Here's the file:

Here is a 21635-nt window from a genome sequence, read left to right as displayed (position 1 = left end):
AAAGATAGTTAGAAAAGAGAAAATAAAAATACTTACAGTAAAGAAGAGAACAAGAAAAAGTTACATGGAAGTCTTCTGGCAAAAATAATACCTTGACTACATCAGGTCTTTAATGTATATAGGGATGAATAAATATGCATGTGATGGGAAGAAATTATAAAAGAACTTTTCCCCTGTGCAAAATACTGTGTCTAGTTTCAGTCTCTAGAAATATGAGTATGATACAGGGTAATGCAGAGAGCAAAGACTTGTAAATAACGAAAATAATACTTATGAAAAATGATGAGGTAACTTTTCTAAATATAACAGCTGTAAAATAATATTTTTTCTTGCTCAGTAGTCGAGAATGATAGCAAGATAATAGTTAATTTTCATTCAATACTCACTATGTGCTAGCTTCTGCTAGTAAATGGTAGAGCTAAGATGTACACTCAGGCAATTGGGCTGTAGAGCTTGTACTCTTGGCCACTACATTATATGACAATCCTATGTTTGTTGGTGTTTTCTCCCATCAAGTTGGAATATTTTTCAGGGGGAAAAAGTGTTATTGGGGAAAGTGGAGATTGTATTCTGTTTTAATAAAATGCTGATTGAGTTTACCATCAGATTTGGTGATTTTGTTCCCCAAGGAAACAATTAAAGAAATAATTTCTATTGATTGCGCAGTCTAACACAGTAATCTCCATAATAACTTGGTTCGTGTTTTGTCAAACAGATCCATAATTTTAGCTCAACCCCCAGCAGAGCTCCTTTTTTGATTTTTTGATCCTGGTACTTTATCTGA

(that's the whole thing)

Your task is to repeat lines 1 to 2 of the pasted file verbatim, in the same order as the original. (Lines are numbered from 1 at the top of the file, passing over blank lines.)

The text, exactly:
Here is a 21635-nt window from a genome sequence, read left to right as displayed (position 1 = left end):
AAAGATAGTTAGAAAAGAGAAAATAAAAATACTTACAGTAAAGAAGAGAACAAGAAAAAGTTACATGGAAGTCTTCTGGCAAAAATAATACCTTGACTACATCAGGTCTTTAATGTATATAGGGATGAATAAATATGCATGTGATGGGAAGAAATTATAAAAGAACTTTTCCCCTGTGCAAAATACTGTGTCTAGTTTCAGTCTCTAGAAATATGAGTATGATACAGGGTAATGCAGAGAGCAAAGACTTGTAAATAACGAAAATAATACTTATGAAAAATGATGAGGTAACTTTTCTAAATATAACAGCTGTAAAATAATATTTTTTCTTGCTCAGTAGTCGAGAATGATAGCAAGATAATAGTTAATTTTCATTCAATACTCACTATGTGCTAGCTTCTGCTAGTAAATGGTAGAGCTAAGATGTACACTCAGGCAATTGGGCTGTAGAGCTTGTACTCTTGGCCACTACATTATATGACAATCCTATGTTTGTTGGTGTTTTCTCCCATCAAGTTGGAATATTTTTCAGGGGGAAAAAGTGTTATTGGGGAAAGTGGAGATTGTATTCTGTTTTAATAAAATGCTGATTGAGTTTACCATCAGATTTGGTGATTTTGTTCCCCAAGGAAACAATTAAAGAAATAATTTCTATTGATTGCGCAGTCTAACACAGTAATCTCCATAATAACTTGGTTCGTGTTTTGTCAAACAGATCCATAATTTTAGCTCAACCCCCAGCAGAGCTCCTTTTTTGATTTTTTGATCCTGGTACTTTATCTGA